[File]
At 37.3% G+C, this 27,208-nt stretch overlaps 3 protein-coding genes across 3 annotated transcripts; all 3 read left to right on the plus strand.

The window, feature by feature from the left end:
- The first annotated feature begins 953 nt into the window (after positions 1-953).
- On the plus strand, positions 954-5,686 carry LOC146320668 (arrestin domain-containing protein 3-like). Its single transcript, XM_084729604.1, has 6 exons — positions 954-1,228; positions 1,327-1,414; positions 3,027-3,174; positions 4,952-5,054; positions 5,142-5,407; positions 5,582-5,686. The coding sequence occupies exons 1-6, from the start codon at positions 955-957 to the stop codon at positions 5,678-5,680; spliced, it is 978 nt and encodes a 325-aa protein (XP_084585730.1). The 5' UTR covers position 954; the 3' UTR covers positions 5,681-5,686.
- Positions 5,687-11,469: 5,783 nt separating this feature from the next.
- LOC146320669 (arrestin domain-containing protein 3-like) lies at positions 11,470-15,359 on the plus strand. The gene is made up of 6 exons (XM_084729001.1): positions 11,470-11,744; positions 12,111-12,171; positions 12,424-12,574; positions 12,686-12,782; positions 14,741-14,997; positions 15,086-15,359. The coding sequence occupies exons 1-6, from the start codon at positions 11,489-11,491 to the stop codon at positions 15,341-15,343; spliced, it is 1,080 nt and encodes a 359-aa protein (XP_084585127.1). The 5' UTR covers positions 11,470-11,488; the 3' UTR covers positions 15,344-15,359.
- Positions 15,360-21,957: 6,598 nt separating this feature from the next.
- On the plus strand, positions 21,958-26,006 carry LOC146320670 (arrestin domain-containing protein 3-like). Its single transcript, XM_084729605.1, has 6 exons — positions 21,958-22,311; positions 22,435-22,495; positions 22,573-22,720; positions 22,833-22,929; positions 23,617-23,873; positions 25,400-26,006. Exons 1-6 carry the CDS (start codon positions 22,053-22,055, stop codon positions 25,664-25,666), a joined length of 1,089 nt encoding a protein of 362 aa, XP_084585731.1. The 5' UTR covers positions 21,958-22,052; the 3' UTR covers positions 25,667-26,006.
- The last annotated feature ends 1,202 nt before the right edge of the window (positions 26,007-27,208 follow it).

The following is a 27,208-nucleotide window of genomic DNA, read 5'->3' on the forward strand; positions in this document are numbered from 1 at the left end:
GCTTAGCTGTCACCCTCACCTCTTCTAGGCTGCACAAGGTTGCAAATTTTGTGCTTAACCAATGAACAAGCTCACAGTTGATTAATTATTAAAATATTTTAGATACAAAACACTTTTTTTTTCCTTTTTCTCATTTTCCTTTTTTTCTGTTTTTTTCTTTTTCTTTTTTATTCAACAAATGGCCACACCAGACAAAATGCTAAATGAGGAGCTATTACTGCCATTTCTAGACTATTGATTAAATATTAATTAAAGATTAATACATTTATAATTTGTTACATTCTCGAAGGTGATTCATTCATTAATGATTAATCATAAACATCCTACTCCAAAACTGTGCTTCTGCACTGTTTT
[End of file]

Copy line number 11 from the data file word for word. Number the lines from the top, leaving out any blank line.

GCTTAGCTGTCACCCTCACCTCTTCTAGGCTGCACAAGGTTGCAAATTTTGTGCTTAACCAATGAACAAGCTCACAGTTGATTAATTATTAAAATATTTTAGATACAAAACACTTTTTTTTTCCTTTTTCTCATTTTCCTTTTTTTCTGTTTTTTTCTTTTTCTTTTTTATTCAACAAATGGCCACACCAGACAAAATGCTAAATGAGGAGCTATTACTGCCATTTCTAGACTATTGATTAAATATTAATTAAAGATTAATACATTTATAATTTGTTACATTCTCGAAGGTGATTCATTCATTAATGATTAATCATAAACATCCTACTCCAAAACTGTGCTTCTGCACTGTTTT